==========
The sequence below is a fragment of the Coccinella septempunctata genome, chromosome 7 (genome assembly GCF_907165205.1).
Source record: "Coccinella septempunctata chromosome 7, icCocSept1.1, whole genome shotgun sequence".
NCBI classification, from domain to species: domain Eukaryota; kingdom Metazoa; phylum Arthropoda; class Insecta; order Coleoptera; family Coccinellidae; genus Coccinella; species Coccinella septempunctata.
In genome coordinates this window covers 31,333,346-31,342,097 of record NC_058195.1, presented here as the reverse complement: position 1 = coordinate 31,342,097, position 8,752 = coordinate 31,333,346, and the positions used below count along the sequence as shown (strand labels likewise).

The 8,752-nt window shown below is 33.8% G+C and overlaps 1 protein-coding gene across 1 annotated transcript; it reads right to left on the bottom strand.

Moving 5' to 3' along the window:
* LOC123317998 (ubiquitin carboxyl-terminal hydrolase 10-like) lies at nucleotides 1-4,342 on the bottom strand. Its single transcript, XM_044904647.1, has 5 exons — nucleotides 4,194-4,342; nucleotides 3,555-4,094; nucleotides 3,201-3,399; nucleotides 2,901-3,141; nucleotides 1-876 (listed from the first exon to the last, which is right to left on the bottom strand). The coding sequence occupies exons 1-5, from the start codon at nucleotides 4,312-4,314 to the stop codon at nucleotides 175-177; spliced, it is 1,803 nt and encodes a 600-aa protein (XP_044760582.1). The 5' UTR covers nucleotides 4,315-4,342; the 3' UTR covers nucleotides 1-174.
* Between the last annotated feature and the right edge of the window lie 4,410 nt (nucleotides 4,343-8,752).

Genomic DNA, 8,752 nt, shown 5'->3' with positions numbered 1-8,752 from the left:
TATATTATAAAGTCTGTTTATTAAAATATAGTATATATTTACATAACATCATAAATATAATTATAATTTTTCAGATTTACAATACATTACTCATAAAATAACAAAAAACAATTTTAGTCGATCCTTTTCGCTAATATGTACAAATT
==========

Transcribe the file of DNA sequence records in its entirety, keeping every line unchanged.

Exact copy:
The sequence below is a fragment of the Coccinella septempunctata genome, chromosome 7 (genome assembly GCF_907165205.1).
Source record: "Coccinella septempunctata chromosome 7, icCocSept1.1, whole genome shotgun sequence".
NCBI classification, from domain to species: domain Eukaryota; kingdom Metazoa; phylum Arthropoda; class Insecta; order Coleoptera; family Coccinellidae; genus Coccinella; species Coccinella septempunctata.
In genome coordinates this window covers 31,333,346-31,342,097 of record NC_058195.1, presented here as the reverse complement: position 1 = coordinate 31,342,097, position 8,752 = coordinate 31,333,346, and the positions used below count along the sequence as shown (strand labels likewise).

The 8,752-nt window shown below is 33.8% G+C and overlaps 1 protein-coding gene across 1 annotated transcript; it reads right to left on the bottom strand.

Moving 5' to 3' along the window:
* LOC123317998 (ubiquitin carboxyl-terminal hydrolase 10-like) lies at nucleotides 1-4,342 on the bottom strand. Its single transcript, XM_044904647.1, has 5 exons — nucleotides 4,194-4,342; nucleotides 3,555-4,094; nucleotides 3,201-3,399; nucleotides 2,901-3,141; nucleotides 1-876 (listed from the first exon to the last, which is right to left on the bottom strand). The coding sequence occupies exons 1-5, from the start codon at nucleotides 4,312-4,314 to the stop codon at nucleotides 175-177; spliced, it is 1,803 nt and encodes a 600-aa protein (XP_044760582.1). The 5' UTR covers nucleotides 4,315-4,342; the 3' UTR covers nucleotides 1-174.
* Between the last annotated feature and the right edge of the window lie 4,410 nt (nucleotides 4,343-8,752).

Genomic DNA, 8,752 nt, shown 5'->3' with positions numbered 1-8,752 from the left:
TATATTATAAAGTCTGTTTATTAAAATATAGTATATATTTACATAACATCATAAATATAATTATAATTTTTCAGATTTACAATACATTACTCATAAAATAACAAAAAACAATTTTAGTCGATCCTTTTCGCTAATATGTACAAATT